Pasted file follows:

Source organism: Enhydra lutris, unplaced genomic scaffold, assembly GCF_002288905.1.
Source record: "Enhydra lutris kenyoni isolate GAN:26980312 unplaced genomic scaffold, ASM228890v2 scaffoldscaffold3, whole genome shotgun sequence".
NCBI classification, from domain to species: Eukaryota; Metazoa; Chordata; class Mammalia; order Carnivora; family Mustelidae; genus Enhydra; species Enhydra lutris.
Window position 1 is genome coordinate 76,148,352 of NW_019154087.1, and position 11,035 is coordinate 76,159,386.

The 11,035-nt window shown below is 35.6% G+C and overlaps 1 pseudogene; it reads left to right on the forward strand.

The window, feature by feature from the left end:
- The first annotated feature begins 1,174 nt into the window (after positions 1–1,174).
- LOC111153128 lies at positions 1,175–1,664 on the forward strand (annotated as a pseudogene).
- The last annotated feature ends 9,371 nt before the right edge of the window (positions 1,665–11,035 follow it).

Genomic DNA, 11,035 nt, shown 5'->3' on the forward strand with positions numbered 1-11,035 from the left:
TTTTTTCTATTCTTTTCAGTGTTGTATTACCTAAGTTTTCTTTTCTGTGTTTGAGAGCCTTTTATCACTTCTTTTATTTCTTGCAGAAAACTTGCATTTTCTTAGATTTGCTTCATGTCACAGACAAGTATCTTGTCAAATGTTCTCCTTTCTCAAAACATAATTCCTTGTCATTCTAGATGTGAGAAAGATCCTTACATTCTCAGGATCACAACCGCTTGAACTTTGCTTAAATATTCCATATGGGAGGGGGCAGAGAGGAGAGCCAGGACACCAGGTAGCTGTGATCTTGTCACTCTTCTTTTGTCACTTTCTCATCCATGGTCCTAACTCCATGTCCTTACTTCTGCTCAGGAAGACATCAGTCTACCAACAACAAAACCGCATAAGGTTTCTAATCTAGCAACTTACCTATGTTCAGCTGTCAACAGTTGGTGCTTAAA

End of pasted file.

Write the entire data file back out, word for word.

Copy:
Source organism: Enhydra lutris, unplaced genomic scaffold, assembly GCF_002288905.1.
Source record: "Enhydra lutris kenyoni isolate GAN:26980312 unplaced genomic scaffold, ASM228890v2 scaffoldscaffold3, whole genome shotgun sequence".
NCBI classification, from domain to species: Eukaryota; Metazoa; Chordata; class Mammalia; order Carnivora; family Mustelidae; genus Enhydra; species Enhydra lutris.
Window position 1 is genome coordinate 76,148,352 of NW_019154087.1, and position 11,035 is coordinate 76,159,386.

The 11,035-nt window shown below is 35.6% G+C and overlaps 1 pseudogene; it reads left to right on the forward strand.

The window, feature by feature from the left end:
- The first annotated feature begins 1,174 nt into the window (after positions 1–1,174).
- LOC111153128 lies at positions 1,175–1,664 on the forward strand (annotated as a pseudogene).
- The last annotated feature ends 9,371 nt before the right edge of the window (positions 1,665–11,035 follow it).

Genomic DNA, 11,035 nt, shown 5'->3' on the forward strand with positions numbered 1-11,035 from the left:
TTTTTTCTATTCTTTTCAGTGTTGTATTACCTAAGTTTTCTTTTCTGTGTTTGAGAGCCTTTTATCACTTCTTTTATTTCTTGCAGAAAACTTGCATTTTCTTAGATTTGCTTCATGTCACAGACAAGTATCTTGTCAAATGTTCTCCTTTCTCAAAACATAATTCCTTGTCATTCTAGATGTGAGAAAGATCCTTACATTCTCAGGATCACAACCGCTTGAACTTTGCTTAAATATTCCATATGGGAGGGGGCAGAGAGGAGAGCCAGGACACCAGGTAGCTGTGATCTTGTCACTCTTCTTTTGTCACTTTCTCATCCATGGTCCTAACTCCATGTCCTTACTTCTGCTCAGGAAGACATCAGTCTACCAACAACAAAACCGCATAAGGTTTCTAATCTAGCAACTTACCTATGTTCAGCTGTCAACAGTTGGTGCTTAAA